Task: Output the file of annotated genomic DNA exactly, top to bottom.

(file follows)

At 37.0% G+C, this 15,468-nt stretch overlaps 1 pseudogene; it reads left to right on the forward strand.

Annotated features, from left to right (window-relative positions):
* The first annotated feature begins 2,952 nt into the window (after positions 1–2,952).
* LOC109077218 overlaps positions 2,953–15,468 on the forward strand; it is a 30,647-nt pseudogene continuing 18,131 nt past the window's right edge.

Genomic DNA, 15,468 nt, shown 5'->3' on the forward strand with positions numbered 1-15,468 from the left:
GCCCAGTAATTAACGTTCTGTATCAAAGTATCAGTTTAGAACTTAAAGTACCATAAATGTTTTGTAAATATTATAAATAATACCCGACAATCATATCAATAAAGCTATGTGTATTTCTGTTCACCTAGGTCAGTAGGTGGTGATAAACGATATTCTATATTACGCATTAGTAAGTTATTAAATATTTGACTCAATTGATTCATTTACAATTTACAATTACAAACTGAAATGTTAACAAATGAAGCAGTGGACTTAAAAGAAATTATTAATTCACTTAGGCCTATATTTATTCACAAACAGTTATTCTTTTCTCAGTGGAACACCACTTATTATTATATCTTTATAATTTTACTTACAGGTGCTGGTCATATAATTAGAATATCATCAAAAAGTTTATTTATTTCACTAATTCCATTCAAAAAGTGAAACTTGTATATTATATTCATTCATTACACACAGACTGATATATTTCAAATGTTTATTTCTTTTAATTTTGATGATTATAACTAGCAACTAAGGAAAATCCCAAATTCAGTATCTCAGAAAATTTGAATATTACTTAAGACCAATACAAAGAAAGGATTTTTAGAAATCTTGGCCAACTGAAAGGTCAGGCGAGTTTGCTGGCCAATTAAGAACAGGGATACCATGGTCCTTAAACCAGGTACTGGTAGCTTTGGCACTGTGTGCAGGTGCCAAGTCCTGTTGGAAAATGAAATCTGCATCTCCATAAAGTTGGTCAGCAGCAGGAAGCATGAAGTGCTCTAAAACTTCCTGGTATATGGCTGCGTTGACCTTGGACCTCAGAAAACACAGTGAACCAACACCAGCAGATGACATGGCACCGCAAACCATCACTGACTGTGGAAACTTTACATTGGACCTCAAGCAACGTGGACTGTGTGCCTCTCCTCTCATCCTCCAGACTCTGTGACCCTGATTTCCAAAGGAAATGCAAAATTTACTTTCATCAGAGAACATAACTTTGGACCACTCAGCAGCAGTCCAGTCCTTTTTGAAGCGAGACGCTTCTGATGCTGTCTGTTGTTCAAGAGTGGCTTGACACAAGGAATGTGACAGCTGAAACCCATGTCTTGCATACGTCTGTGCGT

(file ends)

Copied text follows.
At 37.0% G+C, this 15,468-nt stretch overlaps 1 pseudogene; it reads left to right on the forward strand.

Annotated features, from left to right (window-relative positions):
* The first annotated feature begins 2,952 nt into the window (after positions 1–2,952).
* LOC109077218 overlaps positions 2,953–15,468 on the forward strand; it is a 30,647-nt pseudogene continuing 18,131 nt past the window's right edge.

Genomic DNA, 15,468 nt, shown 5'->3' on the forward strand with positions numbered 1-15,468 from the left:
GCCCAGTAATTAACGTTCTGTATCAAAGTATCAGTTTAGAACTTAAAGTACCATAAATGTTTTGTAAATATTATAAATAATACCCGACAATCATATCAATAAAGCTATGTGTATTTCTGTTCACCTAGGTCAGTAGGTGGTGATAAACGATATTCTATATTACGCATTAGTAAGTTATTAAATATTTGACTCAATTGATTCATTTACAATTTACAATTACAAACTGAAATGTTAACAAATGAAGCAGTGGACTTAAAAGAAATTATTAATTCACTTAGGCCTATATTTATTCACAAACAGTTATTCTTTTCTCAGTGGAACACCACTTATTATTATATCTTTATAATTTTACTTACAGGTGCTGGTCATATAATTAGAATATCATCAAAAAGTTTATTTATTTCACTAATTCCATTCAAAAAGTGAAACTTGTATATTATATTCATTCATTACACACAGACTGATATATTTCAAATGTTTATTTCTTTTAATTTTGATGATTATAACTAGCAACTAAGGAAAATCCCAAATTCAGTATCTCAGAAAATTTGAATATTACTTAAGACCAATACAAAGAAAGGATTTTTAGAAATCTTGGCCAACTGAAAGGTCAGGCGAGTTTGCTGGCCAATTAAGAACAGGGATACCATGGTCCTTAAACCAGGTACTGGTAGCTTTGGCACTGTGTGCAGGTGCCAAGTCCTGTTGGAAAATGAAATCTGCATCTCCATAAAGTTGGTCAGCAGCAGGAAGCATGAAGTGCTCTAAAACTTCCTGGTATATGGCTGCGTTGACCTTGGACCTCAGAAAACACAGTGAACCAACACCAGCAGATGACATGGCACCGCAAACCATCACTGACTGTGGAAACTTTACATTGGACCTCAAGCAACGTGGACTGTGTGCCTCTCCTCTCATCCTCCAGACTCTGTGACCCTGATTTCCAAAGGAAATGCAAAATTTACTTTCATCAGAGAACATAACTTTGGACCACTCAGCAGCAGTCCAGTCCTTTTTGAAGCGAGACGCTTCTGATGCTGTCTGTTGTTCAAGAGTGGCTTGACACAAGGAATGTGACAGCTGAAACCCATGTCTTGCATACGTCTGTGCGT